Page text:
The valley trades in on ideal sea level altitudes and a topography perfect for winegrowing, with its many hills and undulating landscape. Influenced by the warm Mediterranean climate arriving from the west and the ministrations of the Burja, a periodically powerful wind blowing in from the northeast, an ideal microclimate is created, which in combination with the rich soil produces an abundant grape harvest that features a number of different and unique grape varieties. While classic varietals thrive here, like Merlot, Sauvignon Blanc, Ribolla, Cabernet Sauvignon and Malvasia, old indigenous varieties have been making a strong comeback recently, like Zelen, Klarnica, Poljšakica, Pergolin, Glera and Vitovska Grganja. It’s a genuine wine lover's paradise.
Another great feature of the valley is the number of old wine stone cellars which every old family vineyard owns. The vaulted cellars are normally underground, where wine can be stored correctly all year long. Local villages boast cellars that are several hundred years old and still illuminated by candlelight just as in centuries past. A wonderful example is the village of Goče, with a population of a mere 200, but with over 60 wine cellars, and a view of the valley below to die for. The streets seem to be built impossibly close to one another, which one might conjecture is a defense against the sometimes cruel Borja, but oral tradition has it that the houses were built so compactly because the land belonged to the church, which allowed its residents to be exempted from military service.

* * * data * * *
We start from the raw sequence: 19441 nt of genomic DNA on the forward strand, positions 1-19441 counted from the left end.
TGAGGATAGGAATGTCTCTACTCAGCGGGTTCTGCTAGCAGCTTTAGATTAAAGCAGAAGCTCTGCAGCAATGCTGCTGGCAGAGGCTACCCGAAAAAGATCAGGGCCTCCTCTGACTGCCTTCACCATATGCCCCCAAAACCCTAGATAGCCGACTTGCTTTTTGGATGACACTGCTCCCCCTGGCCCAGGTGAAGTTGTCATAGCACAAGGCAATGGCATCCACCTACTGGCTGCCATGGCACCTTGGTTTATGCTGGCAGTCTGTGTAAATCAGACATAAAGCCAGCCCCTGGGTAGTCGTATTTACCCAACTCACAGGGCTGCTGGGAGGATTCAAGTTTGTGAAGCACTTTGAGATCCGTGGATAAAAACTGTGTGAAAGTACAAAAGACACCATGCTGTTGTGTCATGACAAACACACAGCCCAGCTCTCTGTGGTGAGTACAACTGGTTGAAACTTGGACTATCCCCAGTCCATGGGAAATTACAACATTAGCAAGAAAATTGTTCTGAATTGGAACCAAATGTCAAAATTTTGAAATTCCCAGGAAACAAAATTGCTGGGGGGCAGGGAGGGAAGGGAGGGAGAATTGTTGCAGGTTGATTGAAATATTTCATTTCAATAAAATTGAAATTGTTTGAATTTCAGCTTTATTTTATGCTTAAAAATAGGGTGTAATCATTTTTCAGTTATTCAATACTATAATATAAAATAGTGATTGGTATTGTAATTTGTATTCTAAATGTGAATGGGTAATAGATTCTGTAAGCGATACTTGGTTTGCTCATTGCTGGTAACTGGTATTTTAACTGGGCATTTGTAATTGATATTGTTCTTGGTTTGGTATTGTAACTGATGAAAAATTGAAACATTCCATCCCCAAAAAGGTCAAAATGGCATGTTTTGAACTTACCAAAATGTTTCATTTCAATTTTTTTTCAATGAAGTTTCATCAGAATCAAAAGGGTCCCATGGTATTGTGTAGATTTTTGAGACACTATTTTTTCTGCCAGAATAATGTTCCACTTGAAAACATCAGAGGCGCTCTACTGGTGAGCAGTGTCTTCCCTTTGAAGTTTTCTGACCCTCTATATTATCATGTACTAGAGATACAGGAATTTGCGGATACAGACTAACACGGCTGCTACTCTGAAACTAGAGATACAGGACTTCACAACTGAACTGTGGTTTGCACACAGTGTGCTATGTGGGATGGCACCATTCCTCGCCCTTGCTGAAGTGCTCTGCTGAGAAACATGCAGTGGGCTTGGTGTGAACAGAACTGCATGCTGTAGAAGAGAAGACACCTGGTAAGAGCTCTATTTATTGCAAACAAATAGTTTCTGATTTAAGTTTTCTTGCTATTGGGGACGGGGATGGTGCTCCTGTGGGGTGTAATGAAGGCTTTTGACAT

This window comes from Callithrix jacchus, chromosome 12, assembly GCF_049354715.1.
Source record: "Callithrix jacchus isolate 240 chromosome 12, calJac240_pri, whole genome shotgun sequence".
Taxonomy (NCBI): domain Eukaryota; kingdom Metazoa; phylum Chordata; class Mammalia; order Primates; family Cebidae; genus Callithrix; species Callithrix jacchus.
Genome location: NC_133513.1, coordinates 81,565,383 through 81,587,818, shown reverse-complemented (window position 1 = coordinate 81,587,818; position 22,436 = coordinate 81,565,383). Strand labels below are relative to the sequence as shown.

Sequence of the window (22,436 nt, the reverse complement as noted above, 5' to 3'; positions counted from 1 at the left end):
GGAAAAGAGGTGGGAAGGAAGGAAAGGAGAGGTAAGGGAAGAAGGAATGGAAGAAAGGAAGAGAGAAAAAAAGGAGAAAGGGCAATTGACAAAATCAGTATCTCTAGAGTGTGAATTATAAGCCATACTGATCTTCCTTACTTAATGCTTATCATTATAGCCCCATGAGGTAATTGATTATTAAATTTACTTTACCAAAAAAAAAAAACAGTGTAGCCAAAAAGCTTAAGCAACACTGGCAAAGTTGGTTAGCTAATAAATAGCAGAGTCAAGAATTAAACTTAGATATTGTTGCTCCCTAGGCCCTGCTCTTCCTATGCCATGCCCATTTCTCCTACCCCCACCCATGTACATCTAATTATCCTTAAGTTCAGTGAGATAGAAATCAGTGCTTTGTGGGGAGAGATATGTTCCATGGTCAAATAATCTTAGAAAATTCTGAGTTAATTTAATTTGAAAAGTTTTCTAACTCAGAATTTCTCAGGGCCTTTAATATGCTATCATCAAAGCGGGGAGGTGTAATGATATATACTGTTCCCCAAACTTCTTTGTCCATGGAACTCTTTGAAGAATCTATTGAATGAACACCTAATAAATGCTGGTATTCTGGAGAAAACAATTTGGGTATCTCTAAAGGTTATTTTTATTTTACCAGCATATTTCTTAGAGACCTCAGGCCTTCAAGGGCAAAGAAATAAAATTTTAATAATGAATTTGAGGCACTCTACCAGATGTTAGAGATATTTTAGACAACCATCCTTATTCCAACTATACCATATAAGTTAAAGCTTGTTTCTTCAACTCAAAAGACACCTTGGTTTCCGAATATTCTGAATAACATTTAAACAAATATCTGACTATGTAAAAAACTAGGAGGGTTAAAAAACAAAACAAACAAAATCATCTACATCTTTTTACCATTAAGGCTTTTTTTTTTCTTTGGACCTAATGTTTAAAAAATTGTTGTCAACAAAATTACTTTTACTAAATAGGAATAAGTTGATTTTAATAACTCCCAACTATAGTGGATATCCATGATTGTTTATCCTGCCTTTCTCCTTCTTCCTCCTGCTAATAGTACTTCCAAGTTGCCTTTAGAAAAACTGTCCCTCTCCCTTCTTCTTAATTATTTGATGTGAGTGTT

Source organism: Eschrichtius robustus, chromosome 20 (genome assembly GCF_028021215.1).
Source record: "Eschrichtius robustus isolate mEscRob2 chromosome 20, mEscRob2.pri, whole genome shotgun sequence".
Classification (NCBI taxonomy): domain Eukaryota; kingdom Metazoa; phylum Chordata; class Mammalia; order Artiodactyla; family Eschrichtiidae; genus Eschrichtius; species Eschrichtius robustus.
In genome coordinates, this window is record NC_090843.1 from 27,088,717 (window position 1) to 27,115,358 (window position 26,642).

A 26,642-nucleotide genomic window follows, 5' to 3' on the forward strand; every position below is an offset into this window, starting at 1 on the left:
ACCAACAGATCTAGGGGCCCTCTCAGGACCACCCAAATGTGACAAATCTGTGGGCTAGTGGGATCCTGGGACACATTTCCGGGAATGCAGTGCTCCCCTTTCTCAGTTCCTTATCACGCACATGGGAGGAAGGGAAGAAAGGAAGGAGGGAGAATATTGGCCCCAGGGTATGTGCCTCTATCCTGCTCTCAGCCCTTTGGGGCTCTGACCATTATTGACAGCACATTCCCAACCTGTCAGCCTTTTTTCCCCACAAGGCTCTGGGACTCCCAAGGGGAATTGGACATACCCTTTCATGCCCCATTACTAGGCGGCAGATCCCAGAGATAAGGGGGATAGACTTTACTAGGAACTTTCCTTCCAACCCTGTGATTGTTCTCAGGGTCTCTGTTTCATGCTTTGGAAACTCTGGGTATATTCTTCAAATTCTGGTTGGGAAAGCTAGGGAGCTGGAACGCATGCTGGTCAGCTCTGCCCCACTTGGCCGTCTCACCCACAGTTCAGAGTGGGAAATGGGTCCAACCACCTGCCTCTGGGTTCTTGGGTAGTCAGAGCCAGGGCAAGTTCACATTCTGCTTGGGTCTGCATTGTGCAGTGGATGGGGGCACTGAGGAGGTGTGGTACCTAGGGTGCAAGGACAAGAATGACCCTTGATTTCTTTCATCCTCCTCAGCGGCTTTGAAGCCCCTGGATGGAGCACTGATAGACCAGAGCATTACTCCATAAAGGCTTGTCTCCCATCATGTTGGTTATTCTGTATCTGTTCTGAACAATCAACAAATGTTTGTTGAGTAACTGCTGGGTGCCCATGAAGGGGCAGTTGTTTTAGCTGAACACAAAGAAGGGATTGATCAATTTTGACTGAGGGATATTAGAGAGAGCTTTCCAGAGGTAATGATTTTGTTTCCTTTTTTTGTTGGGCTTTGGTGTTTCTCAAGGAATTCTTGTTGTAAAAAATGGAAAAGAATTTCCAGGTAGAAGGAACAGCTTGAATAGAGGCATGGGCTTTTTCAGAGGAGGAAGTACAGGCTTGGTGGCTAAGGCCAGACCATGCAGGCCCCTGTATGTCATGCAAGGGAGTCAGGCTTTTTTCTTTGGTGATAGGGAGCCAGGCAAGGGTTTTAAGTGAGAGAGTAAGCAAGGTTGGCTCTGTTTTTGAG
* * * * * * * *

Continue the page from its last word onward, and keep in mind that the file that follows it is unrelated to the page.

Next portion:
While it doesn’t seem that the village cellars are open for business, knock on any door and you’ll soon find a local winemaker who’ll be happy to provide a wine tasting and sell you a few bottles. If you’re lucky enough to find Davorin Mesesnel at home, then be sure to avail yourself of his wife and daughter’s amazing cooking and imbibe a few of his wines from his upstairs terrace while casting an eye across the roofs of Goče to the valley below. Notice all the rocks lying on the roof tiles, which is not the result of bored youth, but a tried and true measure for keeping a roof on your head during the worst of the Burja.
Getting to Goče and the many other wine-producing villages in the Vipava Valley is near impossible without your own transport, but contact Go Real Europe and we’ll arrange a special wine or outdoor adventure tour for you with local guides who’ll call in to collect you from your hotel in Ljubljana if you wish.
6/ Šmarna Gora
Šmarna Gora is a double-humped hill lying in the northern extremity of Ljubljana that offers visitors easy access to the best views of the Slovene capital and a great cardio workout if you need to get your blood pumping before or after a day of relaxed sight-seeing in the city. The ascent to the summit of Šmarna Gora hill, 669 meters (2,194ft) above sea level, takes from half an hour to a little over an hour, depending on your level of fitness. The top of the hill, accessible by 15 well-maintained, signposted and relatively easy routes, offers beautiful views of Kamnik and the Julian Alps, the Ljubljana basin and the distant Dolenjska region with Mount Trdinov vrh. To get there from the center of Ljubljana, take bus no.1B or no.8 to Tacenski Most.
The hilltop is occupied by a restaurant and the Baroque Church of the Mother of God, built in the first half of the 18th century. Šmarna gora's oldest sight is a plague column erected by those who survived various plagues and the struggle with the Ottoman Turks. Another attraction sited on top of the hill is a famous wishing bell, believed to fulfill the wishes of those who ring it.
You can reward yourself after your climb up with typical Slovenian meals and pastries or a beer at the Ledinek Inn, which opens early and finishes late.
If you’d like to visit any or all of these 6 off the beaten path localities in Slovenia, then call one of our travel consultants today and they’ll be more than happy to customize a travel itinerary that reflects exactly where and what you want to see.